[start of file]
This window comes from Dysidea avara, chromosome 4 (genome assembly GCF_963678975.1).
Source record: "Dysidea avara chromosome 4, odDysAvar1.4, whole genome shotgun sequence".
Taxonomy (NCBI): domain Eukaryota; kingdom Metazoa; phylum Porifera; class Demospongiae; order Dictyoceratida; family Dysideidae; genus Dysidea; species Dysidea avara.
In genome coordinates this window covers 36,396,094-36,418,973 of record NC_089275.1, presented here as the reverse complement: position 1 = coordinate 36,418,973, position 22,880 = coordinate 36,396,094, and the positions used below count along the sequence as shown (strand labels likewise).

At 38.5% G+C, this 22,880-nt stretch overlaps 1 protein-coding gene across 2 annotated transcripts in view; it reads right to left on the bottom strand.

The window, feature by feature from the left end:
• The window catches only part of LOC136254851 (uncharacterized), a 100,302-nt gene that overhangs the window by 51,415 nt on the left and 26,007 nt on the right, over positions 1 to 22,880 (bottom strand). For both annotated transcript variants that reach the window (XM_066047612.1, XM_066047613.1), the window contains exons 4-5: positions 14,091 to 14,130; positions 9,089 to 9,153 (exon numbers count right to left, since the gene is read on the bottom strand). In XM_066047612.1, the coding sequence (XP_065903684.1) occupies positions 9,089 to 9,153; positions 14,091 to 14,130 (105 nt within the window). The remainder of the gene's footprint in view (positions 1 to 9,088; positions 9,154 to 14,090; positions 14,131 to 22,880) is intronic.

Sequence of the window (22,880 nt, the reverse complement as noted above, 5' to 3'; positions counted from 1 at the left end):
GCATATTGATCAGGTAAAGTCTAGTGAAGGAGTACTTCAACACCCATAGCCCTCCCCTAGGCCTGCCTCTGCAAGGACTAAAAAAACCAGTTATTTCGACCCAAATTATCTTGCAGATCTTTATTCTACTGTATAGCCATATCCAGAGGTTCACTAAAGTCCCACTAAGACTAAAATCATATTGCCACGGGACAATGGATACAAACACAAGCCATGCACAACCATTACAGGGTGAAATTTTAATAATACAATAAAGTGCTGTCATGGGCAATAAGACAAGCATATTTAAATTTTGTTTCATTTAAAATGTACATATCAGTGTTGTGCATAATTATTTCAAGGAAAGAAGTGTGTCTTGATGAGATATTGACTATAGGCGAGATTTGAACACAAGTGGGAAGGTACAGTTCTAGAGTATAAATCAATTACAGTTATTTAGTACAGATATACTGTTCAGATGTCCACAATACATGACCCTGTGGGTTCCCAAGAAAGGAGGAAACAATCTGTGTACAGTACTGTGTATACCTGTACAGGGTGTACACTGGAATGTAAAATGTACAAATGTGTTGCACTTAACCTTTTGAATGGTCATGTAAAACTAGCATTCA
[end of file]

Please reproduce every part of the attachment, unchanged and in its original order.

This window comes from Dysidea avara, chromosome 4 (genome assembly GCF_963678975.1).
Source record: "Dysidea avara chromosome 4, odDysAvar1.4, whole genome shotgun sequence".
Taxonomy (NCBI): domain Eukaryota; kingdom Metazoa; phylum Porifera; class Demospongiae; order Dictyoceratida; family Dysideidae; genus Dysidea; species Dysidea avara.
In genome coordinates this window covers 36,396,094-36,418,973 of record NC_089275.1, presented here as the reverse complement: position 1 = coordinate 36,418,973, position 22,880 = coordinate 36,396,094, and the positions used below count along the sequence as shown (strand labels likewise).

At 38.5% G+C, this 22,880-nt stretch overlaps 1 protein-coding gene across 2 annotated transcripts in view; it reads right to left on the bottom strand.

The window, feature by feature from the left end:
• The window catches only part of LOC136254851 (uncharacterized), a 100,302-nt gene that overhangs the window by 51,415 nt on the left and 26,007 nt on the right, over positions 1 to 22,880 (bottom strand). For both annotated transcript variants that reach the window (XM_066047612.1, XM_066047613.1), the window contains exons 4-5: positions 14,091 to 14,130; positions 9,089 to 9,153 (exon numbers count right to left, since the gene is read on the bottom strand). In XM_066047612.1, the coding sequence (XP_065903684.1) occupies positions 9,089 to 9,153; positions 14,091 to 14,130 (105 nt within the window). The remainder of the gene's footprint in view (positions 1 to 9,088; positions 9,154 to 14,090; positions 14,131 to 22,880) is intronic.

Sequence of the window (22,880 nt, the reverse complement as noted above, 5' to 3'; positions counted from 1 at the left end):
GCATATTGATCAGGTAAAGTCTAGTGAAGGAGTACTTCAACACCCATAGCCCTCCCCTAGGCCTGCCTCTGCAAGGACTAAAAAAACCAGTTATTTCGACCCAAATTATCTTGCAGATCTTTATTCTACTGTATAGCCATATCCAGAGGTTCACTAAAGTCCCACTAAGACTAAAATCATATTGCCACGGGACAATGGATACAAACACAAGCCATGCACAACCATTACAGGGTGAAATTTTAATAATACAATAAAGTGCTGTCATGGGCAATAAGACAAGCATATTTAAATTTTGTTTCATTTAAAATGTACATATCAGTGTTGTGCATAATTATTTCAAGGAAAGAAGTGTGTCTTGATGAGATATTGACTATAGGCGAGATTTGAACACAAGTGGGAAGGTACAGTTCTAGAGTATAAATCAATTACAGTTATTTAGTACAGATATACTGTTCAGATGTCCACAATACATGACCCTGTGGGTTCCCAAGAAAGGAGGAAACAATCTGTGTACAGTACTGTGTATACCTGTACAGGGTGTACACTGGAATGTAAAATGTACAAATGTGTTGCACTTAACCTTTTGAATGGTCATGTAAAACTAGCATTCA